Another solid act from Houston's fertile hip-hop scene, Grit Boys carry on the spirit of their mentor, HAWK, with their debut album Ghetto Reality in Texas, a cold blast of hood stories and rebellious, sometimes reckless, rhymes. Besides HAWK, the crew has name-checked Public Enemy in the past when asked for influences, and while nothing here is as revolutionary as PE's words and production, there is that hunger for positive movement forward. Of course, Chuck D and his crew never spoke of sipping sizzurp or delivered club tracks the way Grit Boys do, something that makes this half-responsible, half-hedonistic effort so interesting. "Ghetto Reality" does an excellent job of communicating inner-city strife, while "Fresssh" pops its collar and heads out for the weekend taking the listener along for the ride. Members Poppy, Scooby, and Unique are all equally gifted at writing about the daily grind or the weekend, which not only makes them hard to pigeonhole but also hard to identify when mixed with all the competition. Not helping at all is the huge guest list, featuring everyone from Mase to Bun B, along with a posthumous HAWK appearance and the left-field choice of U.K. rapper Dizzee Rascal. Even if Grit Boys don't arrive with a strong persona and true showcase debut, they've created an overall satisfying and often absorbing hardcore album.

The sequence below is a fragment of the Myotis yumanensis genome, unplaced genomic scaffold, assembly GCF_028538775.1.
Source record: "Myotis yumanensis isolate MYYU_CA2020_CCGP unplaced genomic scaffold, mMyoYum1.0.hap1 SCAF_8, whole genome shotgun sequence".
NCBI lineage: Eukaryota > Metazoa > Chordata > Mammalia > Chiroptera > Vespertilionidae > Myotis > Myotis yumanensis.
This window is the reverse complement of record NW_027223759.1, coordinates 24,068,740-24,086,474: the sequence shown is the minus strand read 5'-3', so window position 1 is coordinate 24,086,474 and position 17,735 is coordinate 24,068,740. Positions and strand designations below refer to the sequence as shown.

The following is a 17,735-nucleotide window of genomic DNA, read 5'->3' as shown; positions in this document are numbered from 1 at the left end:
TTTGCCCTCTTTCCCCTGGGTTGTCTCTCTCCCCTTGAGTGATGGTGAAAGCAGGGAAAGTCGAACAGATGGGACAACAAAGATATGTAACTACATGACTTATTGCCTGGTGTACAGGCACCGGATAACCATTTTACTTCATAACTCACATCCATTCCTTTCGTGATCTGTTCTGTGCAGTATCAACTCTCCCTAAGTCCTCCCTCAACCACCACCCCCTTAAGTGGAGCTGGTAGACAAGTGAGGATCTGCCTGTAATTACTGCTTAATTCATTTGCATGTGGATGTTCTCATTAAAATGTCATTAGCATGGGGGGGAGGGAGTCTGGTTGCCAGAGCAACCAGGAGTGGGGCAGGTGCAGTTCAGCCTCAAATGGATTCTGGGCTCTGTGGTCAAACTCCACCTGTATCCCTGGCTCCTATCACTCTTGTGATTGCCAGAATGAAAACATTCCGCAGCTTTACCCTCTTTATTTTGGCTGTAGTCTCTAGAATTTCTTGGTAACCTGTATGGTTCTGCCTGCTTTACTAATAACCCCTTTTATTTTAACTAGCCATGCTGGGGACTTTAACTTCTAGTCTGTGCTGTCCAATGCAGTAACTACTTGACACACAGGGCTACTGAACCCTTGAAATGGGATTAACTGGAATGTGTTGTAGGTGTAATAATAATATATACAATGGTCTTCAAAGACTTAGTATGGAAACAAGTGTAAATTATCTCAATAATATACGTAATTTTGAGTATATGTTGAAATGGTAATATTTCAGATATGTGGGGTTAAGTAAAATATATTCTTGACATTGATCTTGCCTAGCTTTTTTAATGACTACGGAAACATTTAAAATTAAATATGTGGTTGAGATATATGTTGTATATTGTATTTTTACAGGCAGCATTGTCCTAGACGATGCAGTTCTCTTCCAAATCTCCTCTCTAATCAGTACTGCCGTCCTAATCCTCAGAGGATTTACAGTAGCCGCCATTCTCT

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AllMusic Review by David Jeffries
feat: Yung Redd